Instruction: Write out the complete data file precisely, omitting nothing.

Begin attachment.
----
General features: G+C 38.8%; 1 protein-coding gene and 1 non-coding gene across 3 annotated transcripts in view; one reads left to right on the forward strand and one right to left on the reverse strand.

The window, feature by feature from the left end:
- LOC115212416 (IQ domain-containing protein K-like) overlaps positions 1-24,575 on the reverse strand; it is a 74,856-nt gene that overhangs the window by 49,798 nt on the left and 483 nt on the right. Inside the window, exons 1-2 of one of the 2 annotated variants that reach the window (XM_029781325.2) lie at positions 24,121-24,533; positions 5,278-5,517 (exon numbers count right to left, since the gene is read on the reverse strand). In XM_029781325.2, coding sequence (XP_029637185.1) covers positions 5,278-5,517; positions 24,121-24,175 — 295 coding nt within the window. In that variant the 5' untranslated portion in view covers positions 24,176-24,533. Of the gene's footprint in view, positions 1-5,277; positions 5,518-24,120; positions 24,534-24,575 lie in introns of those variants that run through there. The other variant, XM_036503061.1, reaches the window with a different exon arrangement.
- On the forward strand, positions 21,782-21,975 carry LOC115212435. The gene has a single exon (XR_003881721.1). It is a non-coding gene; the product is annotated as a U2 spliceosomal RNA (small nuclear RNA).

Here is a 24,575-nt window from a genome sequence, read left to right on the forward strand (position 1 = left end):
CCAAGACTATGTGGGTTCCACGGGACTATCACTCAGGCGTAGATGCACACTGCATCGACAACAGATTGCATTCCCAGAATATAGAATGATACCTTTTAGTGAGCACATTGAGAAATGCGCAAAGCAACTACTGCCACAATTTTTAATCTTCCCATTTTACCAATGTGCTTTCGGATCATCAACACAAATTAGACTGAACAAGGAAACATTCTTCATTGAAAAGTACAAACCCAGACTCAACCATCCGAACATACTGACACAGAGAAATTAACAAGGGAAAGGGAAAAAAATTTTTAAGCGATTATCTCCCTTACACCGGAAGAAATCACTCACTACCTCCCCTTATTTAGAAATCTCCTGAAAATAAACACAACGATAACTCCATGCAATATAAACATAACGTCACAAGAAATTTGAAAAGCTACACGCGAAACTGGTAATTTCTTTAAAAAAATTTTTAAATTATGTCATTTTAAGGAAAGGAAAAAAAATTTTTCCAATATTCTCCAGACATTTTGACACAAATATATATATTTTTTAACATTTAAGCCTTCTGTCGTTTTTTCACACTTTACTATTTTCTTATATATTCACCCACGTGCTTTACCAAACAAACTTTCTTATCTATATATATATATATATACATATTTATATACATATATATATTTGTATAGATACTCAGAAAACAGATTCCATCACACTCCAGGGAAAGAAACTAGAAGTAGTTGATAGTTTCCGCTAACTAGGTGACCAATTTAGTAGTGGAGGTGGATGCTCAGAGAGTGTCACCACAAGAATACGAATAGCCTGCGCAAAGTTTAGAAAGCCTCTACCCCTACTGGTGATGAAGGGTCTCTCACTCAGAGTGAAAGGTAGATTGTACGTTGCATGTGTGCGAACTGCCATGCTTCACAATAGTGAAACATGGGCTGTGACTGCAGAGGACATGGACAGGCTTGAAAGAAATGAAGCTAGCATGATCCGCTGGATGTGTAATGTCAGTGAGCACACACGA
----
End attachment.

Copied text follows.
General features: G+C 38.8%; 1 protein-coding gene and 1 non-coding gene across 3 annotated transcripts in view; one reads left to right on the forward strand and one right to left on the reverse strand.

The window, feature by feature from the left end:
- LOC115212416 (IQ domain-containing protein K-like) overlaps positions 1-24,575 on the reverse strand; it is a 74,856-nt gene that overhangs the window by 49,798 nt on the left and 483 nt on the right. Inside the window, exons 1-2 of one of the 2 annotated variants that reach the window (XM_029781325.2) lie at positions 24,121-24,533; positions 5,278-5,517 (exon numbers count right to left, since the gene is read on the reverse strand). In XM_029781325.2, coding sequence (XP_029637185.1) covers positions 5,278-5,517; positions 24,121-24,175 — 295 coding nt within the window. In that variant the 5' untranslated portion in view covers positions 24,176-24,533. Of the gene's footprint in view, positions 1-5,277; positions 5,518-24,120; positions 24,534-24,575 lie in introns of those variants that run through there. The other variant, XM_036503061.1, reaches the window with a different exon arrangement.
- On the forward strand, positions 21,782-21,975 carry LOC115212435. The gene has a single exon (XR_003881721.1). It is a non-coding gene; the product is annotated as a U2 spliceosomal RNA (small nuclear RNA).

Here is a 24,575-nt window from a genome sequence, read left to right on the forward strand (position 1 = left end):
CCAAGACTATGTGGGTTCCACGGGACTATCACTCAGGCGTAGATGCACACTGCATCGACAACAGATTGCATTCCCAGAATATAGAATGATACCTTTTAGTGAGCACATTGAGAAATGCGCAAAGCAACTACTGCCACAATTTTTAATCTTCCCATTTTACCAATGTGCTTTCGGATCATCAACACAAATTAGACTGAACAAGGAAACATTCTTCATTGAAAAGTACAAACCCAGACTCAACCATCCGAACATACTGACACAGAGAAATTAACAAGGGAAAGGGAAAAAAATTTTTAAGCGATTATCTCCCTTACACCGGAAGAAATCACTCACTACCTCCCCTTATTTAGAAATCTCCTGAAAATAAACACAACGATAACTCCATGCAATATAAACATAACGTCACAAGAAATTTGAAAAGCTACACGCGAAACTGGTAATTTCTTTAAAAAAATTTTTAAATTATGTCATTTTAAGGAAAGGAAAAAAAATTTTTCCAATATTCTCCAGACATTTTGACACAAATATATATATTTTTTAACATTTAAGCCTTCTGTCGTTTTTTCACACTTTACTATTTTCTTATATATTCACCCACGTGCTTTACCAAACAAACTTTCTTATCTATATATATATATATATACATATTTATATACATATATATATTTGTATAGATACTCAGAAAACAGATTCCATCACACTCCAGGGAAAGAAACTAGAAGTAGTTGATAGTTTCCGCTAACTAGGTGACCAATTTAGTAGTGGAGGTGGATGCTCAGAGAGTGTCACCACAAGAATACGAATAGCCTGCGCAAAGTTTAGAAAGCCTCTACCCCTACTGGTGATGAAGGGTCTCTCACTCAGAGTGAAAGGTAGATTGTACGTTGCATGTGTGCGAACTGCCATGCTTCACAATAGTGAAACATGGGCTGTGACTGCAGAGGACATGGACAGGCTTGAAAGAAATGAAGCTAGCATGATCCGCTGGATGTGTAATGTCAGTGAGCACACACGA